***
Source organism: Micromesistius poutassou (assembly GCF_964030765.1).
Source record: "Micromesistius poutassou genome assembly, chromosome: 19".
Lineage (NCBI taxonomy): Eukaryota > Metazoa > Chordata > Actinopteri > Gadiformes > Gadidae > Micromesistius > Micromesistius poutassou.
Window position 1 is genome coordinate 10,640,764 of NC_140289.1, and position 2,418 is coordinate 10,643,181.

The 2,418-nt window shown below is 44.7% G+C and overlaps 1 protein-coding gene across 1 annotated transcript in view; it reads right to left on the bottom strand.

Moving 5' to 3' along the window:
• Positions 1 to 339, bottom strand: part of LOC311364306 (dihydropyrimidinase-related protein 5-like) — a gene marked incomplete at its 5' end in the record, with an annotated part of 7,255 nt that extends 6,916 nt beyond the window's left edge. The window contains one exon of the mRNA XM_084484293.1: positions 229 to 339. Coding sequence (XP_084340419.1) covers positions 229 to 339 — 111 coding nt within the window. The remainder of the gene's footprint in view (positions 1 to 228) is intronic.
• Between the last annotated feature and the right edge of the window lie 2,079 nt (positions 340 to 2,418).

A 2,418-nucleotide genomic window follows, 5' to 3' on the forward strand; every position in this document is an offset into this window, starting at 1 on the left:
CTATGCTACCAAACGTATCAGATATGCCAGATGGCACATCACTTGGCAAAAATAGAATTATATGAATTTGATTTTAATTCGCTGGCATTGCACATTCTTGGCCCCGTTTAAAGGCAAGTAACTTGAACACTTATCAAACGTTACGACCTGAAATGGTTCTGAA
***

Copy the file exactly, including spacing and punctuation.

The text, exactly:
Source organism: Micromesistius poutassou (assembly GCF_964030765.1).
Source record: "Micromesistius poutassou genome assembly, chromosome: 19".
Lineage (NCBI taxonomy): Eukaryota > Metazoa > Chordata > Actinopteri > Gadiformes > Gadidae > Micromesistius > Micromesistius poutassou.
Window position 1 is genome coordinate 10,640,764 of NC_140289.1, and position 2,418 is coordinate 10,643,181.

The 2,418-nt window shown below is 44.7% G+C and overlaps 1 protein-coding gene across 1 annotated transcript in view; it reads right to left on the bottom strand.

Moving 5' to 3' along the window:
• Positions 1 to 339, bottom strand: part of LOC311364306 (dihydropyrimidinase-related protein 5-like) — a gene marked incomplete at its 5' end in the record, with an annotated part of 7,255 nt that extends 6,916 nt beyond the window's left edge. The window contains one exon of the mRNA XM_084484293.1: positions 229 to 339. Coding sequence (XP_084340419.1) covers positions 229 to 339 — 111 coding nt within the window. The remainder of the gene's footprint in view (positions 1 to 228) is intronic.
• Between the last annotated feature and the right edge of the window lie 2,079 nt (positions 340 to 2,418).

A 2,418-nucleotide genomic window follows, 5' to 3' on the forward strand; every position in this document is an offset into this window, starting at 1 on the left:
CTATGCTACCAAACGTATCAGATATGCCAGATGGCACATCACTTGGCAAAAATAGAATTATATGAATTTGATTTTAATTCGCTGGCATTGCACATTCTTGGCCCCGTTTAAAGGCAAGTAACTTGAACACTTATCAAACGTTACGACCTGAAATGGTTCTGAA